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About Oregon daily emerald. (Eugene, Or.) 1920-2012 | View Entire Issue (Oct. 24, 1931)
with Bruce Hamby
In accordance with a custom
started in 1906, but discontinued
at the outset of the World war,
this department will offer a prize
selection of the probable winners
of today’s football encounters. The
word “probable” herein is used in
its most extreme sense.
So we have imported none other
than Amos Alonzo (Doc) Warner
y to go into a deep trance and gaze
into his crystal. As this is the first
time in a number of years that the
Doc has tried this racket we have
no past records to base our predic
tions on. But after watching the
renowned man in his trance we
firmly believe our predictions will
All right, here goes! All rolled
up in fancy tissue paper. But keep
your pocketbook locked up. The
good Doctor may be “ascray.”
* * *
Southern California vs. Califor
nia—The Trojans are doped as a
cinch but we pick Navy Bill’s boys
to put up a still battle—final score,
30 to 0.
Washington vs. Stanford—Unless
Phelan uses Prexy Spencer in the
lineup Warner’s boys will walk
away with the stadium, 12 to 0.
Washington State vs. Montana—
The Cougars should take this on
the fly, at least 25 to 0.
St. Mary’s vs. Gonzaga—The
AT THE NEW
admission 75c a Couple
baints to win but Gonzaga to scor<
—30 to 6.
U. C. L. A. vs. Pomona—N<
doubt about this one—the Uclans
j 20 to 0.
Yale vs. Army—Getting awaj
from home territory, but the sol
diers should win in a breeze, 20 t(
Northwestern vs. Ohio State—A
walkaway for the Wildcats ovei
the Staters, 28 to 0.
Oregon vs. North Dakota—W«
j darn near forgot this one. The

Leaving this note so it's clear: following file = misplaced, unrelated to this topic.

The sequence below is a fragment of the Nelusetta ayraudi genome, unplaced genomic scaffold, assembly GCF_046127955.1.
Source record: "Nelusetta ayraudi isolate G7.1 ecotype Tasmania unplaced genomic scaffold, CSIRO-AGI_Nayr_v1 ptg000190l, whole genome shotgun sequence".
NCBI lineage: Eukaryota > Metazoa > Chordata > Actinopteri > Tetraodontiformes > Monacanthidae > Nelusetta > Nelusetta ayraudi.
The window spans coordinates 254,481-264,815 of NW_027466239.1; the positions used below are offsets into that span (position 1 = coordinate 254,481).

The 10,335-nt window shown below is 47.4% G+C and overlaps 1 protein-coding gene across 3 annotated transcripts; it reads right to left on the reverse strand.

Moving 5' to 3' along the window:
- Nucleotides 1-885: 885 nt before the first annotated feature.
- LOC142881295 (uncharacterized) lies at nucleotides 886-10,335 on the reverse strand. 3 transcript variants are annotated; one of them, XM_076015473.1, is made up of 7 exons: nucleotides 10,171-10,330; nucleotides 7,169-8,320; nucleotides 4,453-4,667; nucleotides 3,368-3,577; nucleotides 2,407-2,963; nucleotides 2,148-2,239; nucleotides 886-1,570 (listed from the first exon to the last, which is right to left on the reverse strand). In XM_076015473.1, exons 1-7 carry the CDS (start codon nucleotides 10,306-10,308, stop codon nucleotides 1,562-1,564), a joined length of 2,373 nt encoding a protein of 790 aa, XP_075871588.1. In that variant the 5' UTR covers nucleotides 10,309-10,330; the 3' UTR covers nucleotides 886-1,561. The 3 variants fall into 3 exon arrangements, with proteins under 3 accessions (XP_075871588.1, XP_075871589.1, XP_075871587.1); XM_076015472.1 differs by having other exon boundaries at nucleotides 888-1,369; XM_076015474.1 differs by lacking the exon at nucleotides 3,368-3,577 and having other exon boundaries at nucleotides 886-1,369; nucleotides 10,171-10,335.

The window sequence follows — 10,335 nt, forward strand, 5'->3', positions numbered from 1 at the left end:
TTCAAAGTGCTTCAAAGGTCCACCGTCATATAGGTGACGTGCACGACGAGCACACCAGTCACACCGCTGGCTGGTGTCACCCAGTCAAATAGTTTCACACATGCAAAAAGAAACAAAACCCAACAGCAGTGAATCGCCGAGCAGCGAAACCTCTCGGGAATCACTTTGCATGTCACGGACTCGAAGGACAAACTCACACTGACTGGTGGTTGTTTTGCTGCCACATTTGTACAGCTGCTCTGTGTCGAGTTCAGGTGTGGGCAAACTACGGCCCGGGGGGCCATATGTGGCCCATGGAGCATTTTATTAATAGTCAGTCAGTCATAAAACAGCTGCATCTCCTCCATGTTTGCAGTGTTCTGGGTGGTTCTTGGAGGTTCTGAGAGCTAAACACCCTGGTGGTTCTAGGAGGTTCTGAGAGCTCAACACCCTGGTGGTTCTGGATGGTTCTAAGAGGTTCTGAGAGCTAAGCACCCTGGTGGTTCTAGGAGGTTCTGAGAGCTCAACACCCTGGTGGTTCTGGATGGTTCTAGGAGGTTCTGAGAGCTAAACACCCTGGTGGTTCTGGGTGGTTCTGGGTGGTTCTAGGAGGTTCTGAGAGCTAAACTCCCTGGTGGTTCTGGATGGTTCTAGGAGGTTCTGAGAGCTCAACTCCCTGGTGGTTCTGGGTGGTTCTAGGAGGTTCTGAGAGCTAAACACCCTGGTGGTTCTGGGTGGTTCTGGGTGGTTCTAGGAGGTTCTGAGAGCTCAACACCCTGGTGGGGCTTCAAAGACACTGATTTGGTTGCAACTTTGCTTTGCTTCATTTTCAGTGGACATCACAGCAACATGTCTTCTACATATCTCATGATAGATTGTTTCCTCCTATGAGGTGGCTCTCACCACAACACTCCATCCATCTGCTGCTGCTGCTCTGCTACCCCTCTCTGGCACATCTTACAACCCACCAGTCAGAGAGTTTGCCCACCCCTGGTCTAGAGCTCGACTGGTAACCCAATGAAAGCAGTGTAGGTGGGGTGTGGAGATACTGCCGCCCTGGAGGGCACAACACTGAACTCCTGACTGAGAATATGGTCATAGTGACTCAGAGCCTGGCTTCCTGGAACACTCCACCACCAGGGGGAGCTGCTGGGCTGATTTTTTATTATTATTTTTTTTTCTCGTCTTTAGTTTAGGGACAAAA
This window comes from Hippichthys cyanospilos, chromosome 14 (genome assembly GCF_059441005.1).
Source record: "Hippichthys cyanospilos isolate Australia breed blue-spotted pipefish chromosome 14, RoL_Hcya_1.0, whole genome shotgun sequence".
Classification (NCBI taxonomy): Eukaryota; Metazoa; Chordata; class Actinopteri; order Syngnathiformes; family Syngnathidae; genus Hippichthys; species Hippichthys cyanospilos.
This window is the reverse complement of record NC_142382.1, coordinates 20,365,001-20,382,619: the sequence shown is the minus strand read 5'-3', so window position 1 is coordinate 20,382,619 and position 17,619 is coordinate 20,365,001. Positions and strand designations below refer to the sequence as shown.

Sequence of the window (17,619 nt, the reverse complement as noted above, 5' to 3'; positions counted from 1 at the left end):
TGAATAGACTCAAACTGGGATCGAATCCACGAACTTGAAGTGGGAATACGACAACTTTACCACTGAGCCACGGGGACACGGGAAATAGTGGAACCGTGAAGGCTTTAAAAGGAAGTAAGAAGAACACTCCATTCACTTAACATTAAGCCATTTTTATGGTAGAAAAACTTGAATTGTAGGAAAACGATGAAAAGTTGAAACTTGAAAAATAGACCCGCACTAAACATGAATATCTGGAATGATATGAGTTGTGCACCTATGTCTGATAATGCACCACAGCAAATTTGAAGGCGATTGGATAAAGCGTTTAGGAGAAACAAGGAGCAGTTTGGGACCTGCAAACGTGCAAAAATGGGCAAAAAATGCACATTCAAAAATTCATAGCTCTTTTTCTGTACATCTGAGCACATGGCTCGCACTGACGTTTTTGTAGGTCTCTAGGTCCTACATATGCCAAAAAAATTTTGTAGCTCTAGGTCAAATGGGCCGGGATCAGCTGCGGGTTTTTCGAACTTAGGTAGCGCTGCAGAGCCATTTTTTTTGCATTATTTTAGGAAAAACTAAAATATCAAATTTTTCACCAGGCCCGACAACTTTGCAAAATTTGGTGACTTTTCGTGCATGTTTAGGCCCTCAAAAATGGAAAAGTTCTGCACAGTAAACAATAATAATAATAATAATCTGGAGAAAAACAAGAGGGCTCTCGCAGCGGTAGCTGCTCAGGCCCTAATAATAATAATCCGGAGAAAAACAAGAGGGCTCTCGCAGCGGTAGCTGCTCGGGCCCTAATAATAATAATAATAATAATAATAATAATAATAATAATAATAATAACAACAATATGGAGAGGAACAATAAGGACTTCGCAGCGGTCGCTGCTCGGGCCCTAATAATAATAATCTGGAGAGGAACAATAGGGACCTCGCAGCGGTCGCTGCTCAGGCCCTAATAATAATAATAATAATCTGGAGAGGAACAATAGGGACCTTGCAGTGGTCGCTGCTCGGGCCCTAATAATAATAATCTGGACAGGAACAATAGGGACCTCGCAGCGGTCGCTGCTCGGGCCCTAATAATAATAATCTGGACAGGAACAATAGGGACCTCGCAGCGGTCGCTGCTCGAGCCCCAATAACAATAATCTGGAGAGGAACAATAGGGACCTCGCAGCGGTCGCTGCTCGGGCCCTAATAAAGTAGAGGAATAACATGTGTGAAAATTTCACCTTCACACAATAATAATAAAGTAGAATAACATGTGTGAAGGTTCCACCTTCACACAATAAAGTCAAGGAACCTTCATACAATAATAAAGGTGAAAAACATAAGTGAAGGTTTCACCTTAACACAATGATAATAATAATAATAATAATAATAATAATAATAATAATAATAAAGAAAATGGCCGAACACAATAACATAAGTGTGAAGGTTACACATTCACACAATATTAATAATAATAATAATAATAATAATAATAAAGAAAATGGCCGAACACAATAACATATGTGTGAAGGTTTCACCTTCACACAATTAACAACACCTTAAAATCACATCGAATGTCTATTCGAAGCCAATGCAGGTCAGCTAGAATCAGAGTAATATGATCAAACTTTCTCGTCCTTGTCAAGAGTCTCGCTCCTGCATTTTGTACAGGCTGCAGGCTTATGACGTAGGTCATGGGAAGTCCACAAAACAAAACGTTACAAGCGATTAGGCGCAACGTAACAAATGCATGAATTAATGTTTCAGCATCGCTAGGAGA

Doc says Oregon will win by twe
touchdowns, 20 to 6.
Frosh vs. Rooks—Rah Rah, Ore
| gon. Again the Webfoot triumph
! as Doc says the Frosh have the
game in the bag, 13 to 0.
Notre Dame vs. Pittsburgh—The
Irish should take this by a 14 to 0
i N. Y. U. vs. Colgate—Both unde
feated by Meehan's boys will brush
their teeth tonight, 13 to 0.
Tulane vs. Georgia Tech—A dou
ble trance, this time, Doc. The
Ramblin’ Wreck, 7 to 0.
And that’s enough of that. If
anyone is to be blamed, blame Walt
Baker, for he was supposed to
write this column.
* * *
FROSH, ROOKS OUT TO
STAGE ANNUAL MAYHEM
Tonight’s the night for the Ore
gon frosh and the Oregon State
Rooks. For over a month the two
yearling squads have been drilled
and sent through practice games,
but their minds have been way
ahead—on the first of the annual
“little civil war’’ series. Not for
several years have the two schools
had such powerful teams and grid
followers are enthusiastically look
ing forward to tonight's tussle in
order to get a line on the numer
' ous luminaries that will soon clash
as varsity players.
The Rooks have Arnold Heik
enen, the triple-threat half from
Portland; the Frosh have Stan
Koskta, the powerful fullback
from Minnesota. While these,men
are being ballyhooed as the shin
ing lights of the two teams, it
will probably be some unknown
player who bobs up with the win
ning touchdown. Both teams boast
powerful forward walls, although
the Frosh will outweigh the Rooks
about 10 pounds to the man.
But no matter if all the dope
in the world should point to one
of the elevens, those who have
witnessed previous clashes would
hesitate before making any pre
dictions as to the outcome.
FROSH ARE READY FOR
0. S. C. ROOKS TONIGHT
(Continued from Page One)
to be a battle of opposing lines.
The Frosh outweigh the Rooks
about ten pounds to the man and
Laugh! Laugh!! Laugh!!!
Guild Theatre All Seats
CLARK GABLE '
Evenings of desire
fulfilment , . .
—and dawns with
(WERE MADE FOR LOVE)
Superlative Cast of Stars
Romance — Humor — Music
Nodaks And Oregonians
Prepare For Classic Fray At
C of N.D. This Afternoon
Coach West Hopes for Upset Against Highly Rated
Webfeet Warriors Under Spears’ Tutelage
UNIVERSITY OF NORTH DA
KOTA, Grand Forks, N. D.. Oct.
23.—With one of the biggest
crowds in iNorin
'set to witness a
' close contest to
|Dakota and the
i U n i v e r sity of
| Oregon will meet
itoday in the
Sioux stadium in
' grid contest of
the middle west.
| will be weakened considerably for
the Oregon tussle by the loss of j
' their sensational halfback, Ralph j
Pierce, and Bill Lowe, veteran
guard. Lack of reserves will make
I it difficult for Cbach Jack West
! to patch up his squad. Reports
from the Oregon squad, now on
their way to Grand Forks, states
the Ducks will be at full strength.
This will be the fourth meeting
between Coach Spears of Oregon
and a Nodak team. Spears has